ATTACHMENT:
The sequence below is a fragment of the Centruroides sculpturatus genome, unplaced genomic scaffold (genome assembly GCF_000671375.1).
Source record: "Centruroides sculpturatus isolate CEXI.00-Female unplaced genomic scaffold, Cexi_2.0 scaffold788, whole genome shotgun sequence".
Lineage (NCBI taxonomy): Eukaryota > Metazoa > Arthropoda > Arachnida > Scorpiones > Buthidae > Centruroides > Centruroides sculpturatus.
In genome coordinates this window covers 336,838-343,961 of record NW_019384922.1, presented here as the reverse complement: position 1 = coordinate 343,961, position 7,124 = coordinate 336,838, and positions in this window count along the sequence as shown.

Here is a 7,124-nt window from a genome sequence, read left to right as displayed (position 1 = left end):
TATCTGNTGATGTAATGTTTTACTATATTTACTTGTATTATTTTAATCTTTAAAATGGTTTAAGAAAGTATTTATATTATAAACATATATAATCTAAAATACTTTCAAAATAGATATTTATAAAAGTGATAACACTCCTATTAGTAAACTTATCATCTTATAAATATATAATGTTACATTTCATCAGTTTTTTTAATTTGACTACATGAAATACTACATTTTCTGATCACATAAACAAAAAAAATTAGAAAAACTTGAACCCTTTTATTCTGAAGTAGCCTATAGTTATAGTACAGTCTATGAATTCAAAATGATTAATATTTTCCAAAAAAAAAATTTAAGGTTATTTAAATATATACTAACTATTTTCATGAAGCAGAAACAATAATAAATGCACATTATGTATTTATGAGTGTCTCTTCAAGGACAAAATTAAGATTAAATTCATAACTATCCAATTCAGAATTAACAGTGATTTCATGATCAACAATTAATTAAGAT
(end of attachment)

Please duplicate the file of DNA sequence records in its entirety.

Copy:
The sequence below is a fragment of the Centruroides sculpturatus genome, unplaced genomic scaffold (genome assembly GCF_000671375.1).
Source record: "Centruroides sculpturatus isolate CEXI.00-Female unplaced genomic scaffold, Cexi_2.0 scaffold788, whole genome shotgun sequence".
Lineage (NCBI taxonomy): Eukaryota > Metazoa > Arthropoda > Arachnida > Scorpiones > Buthidae > Centruroides > Centruroides sculpturatus.
In genome coordinates this window covers 336,838-343,961 of record NW_019384922.1, presented here as the reverse complement: position 1 = coordinate 343,961, position 7,124 = coordinate 336,838, and positions in this window count along the sequence as shown.

Here is a 7,124-nt window from a genome sequence, read left to right as displayed (position 1 = left end):
TATCTGNTGATGTAATGTTTTACTATATTTACTTGTATTATTTTAATCTTTAAAATGGTTTAAGAAAGTATTTATATTATAAACATATATAATCTAAAATACTTTCAAAATAGATATTTATAAAAGTGATAACACTCCTATTAGTAAACTTATCATCTTATAAATATATAATGTTACATTTCATCAGTTTTTTTAATTTGACTACATGAAATACTACATTTTCTGATCACATAAACAAAAAAAATTAGAAAAACTTGAACCCTTTTATTCTGAAGTAGCCTATAGTTATAGTACAGTCTATGAATTCAAAATGATTAATATTTTCCAAAAAAAAAATTTAAGGTTATTTAAATATATACTAACTATTTTCATGAAGCAGAAACAATAATAAATGCACATTATGTATTTATGAGTGTCTCTTCAAGGACAAAATTAAGATTAAATTCATAACTATCCAATTCAGAATTAACAGTGATTTCATGATCAACAATTAATTAAGAT